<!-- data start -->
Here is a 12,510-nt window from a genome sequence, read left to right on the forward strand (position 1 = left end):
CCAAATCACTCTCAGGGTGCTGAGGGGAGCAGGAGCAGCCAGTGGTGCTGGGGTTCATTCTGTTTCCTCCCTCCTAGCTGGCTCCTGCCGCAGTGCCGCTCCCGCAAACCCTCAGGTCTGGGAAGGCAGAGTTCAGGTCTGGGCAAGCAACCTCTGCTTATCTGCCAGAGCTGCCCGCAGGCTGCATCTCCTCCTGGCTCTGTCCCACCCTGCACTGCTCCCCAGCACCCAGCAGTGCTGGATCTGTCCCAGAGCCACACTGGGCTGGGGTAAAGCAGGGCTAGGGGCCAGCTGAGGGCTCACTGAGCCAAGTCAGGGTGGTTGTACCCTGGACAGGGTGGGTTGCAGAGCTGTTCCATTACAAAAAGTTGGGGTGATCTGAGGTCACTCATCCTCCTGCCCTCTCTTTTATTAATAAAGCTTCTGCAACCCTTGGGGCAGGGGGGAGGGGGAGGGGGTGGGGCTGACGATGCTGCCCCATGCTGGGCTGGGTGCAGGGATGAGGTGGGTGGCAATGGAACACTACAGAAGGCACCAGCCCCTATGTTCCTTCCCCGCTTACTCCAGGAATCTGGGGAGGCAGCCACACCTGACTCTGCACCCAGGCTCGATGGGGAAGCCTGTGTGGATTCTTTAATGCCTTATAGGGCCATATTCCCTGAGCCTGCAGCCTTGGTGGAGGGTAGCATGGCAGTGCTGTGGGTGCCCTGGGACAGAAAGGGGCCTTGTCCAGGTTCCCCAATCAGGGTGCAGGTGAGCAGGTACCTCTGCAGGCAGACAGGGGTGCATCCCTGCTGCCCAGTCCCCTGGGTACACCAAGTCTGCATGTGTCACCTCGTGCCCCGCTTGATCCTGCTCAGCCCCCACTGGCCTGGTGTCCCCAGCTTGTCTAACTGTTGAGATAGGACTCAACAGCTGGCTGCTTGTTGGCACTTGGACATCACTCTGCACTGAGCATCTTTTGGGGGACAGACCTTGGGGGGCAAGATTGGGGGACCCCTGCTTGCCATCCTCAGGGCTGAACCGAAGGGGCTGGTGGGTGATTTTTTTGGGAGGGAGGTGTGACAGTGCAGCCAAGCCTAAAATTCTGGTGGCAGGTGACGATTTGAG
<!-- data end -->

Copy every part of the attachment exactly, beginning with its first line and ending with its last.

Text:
Here is a 12,510-nt window from a genome sequence, read left to right on the forward strand (position 1 = left end):
CCAAATCACTCTCAGGGTGCTGAGGGGAGCAGGAGCAGCCAGTGGTGCTGGGGTTCATTCTGTTTCCTCCCTCCTAGCTGGCTCCTGCCGCAGTGCCGCTCCCGCAAACCCTCAGGTCTGGGAAGGCAGAGTTCAGGTCTGGGCAAGCAACCTCTGCTTATCTGCCAGAGCTGCCCGCAGGCTGCATCTCCTCCTGGCTCTGTCCCACCCTGCACTGCTCCCCAGCACCCAGCAGTGCTGGATCTGTCCCAGAGCCACACTGGGCTGGGGTAAAGCAGGGCTAGGGGCCAGCTGAGGGCTCACTGAGCCAAGTCAGGGTGGTTGTACCCTGGACAGGGTGGGTTGCAGAGCTGTTCCATTACAAAAAGTTGGGGTGATCTGAGGTCACTCATCCTCCTGCCCTCTCTTTTATTAATAAAGCTTCTGCAACCCTTGGGGCAGGGGGGAGGGGGAGGGGGTGGGGCTGACGATGCTGCCCCATGCTGGGCTGGGTGCAGGGATGAGGTGGGTGGCAATGGAACACTACAGAAGGCACCAGCCCCTATGTTCCTTCCCCGCTTACTCCAGGAATCTGGGGAGGCAGCCACACCTGACTCTGCACCCAGGCTCGATGGGGAAGCCTGTGTGGATTCTTTAATGCCTTATAGGGCCATATTCCCTGAGCCTGCAGCCTTGGTGGAGGGTAGCATGGCAGTGCTGTGGGTGCCCTGGGACAGAAAGGGGCCTTGTCCAGGTTCCCCAATCAGGGTGCAGGTGAGCAGGTACCTCTGCAGGCAGACAGGGGTGCATCCCTGCTGCCCAGTCCCCTGGGTACACCAAGTCTGCATGTGTCACCTCGTGCCCCGCTTGATCCTGCTCAGCCCCCACTGGCCTGGTGTCCCCAGCTTGTCTAACTGTTGAGATAGGACTCAACAGCTGGCTGCTTGTTGGCACTTGGACATCACTCTGCACTGAGCATCTTTTGGGGGACAGACCTTGGGGGGCAAGATTGGGGGACCCCTGCTTGCCATCCTCAGGGCTGAACCGAAGGGGCTGGTGGGTGATTTTTTTGGGAGGGAGGTGTGACAGTGCAGCCAAGCCTAAAATTCTGGTGGCAGGTGACGATTTGAG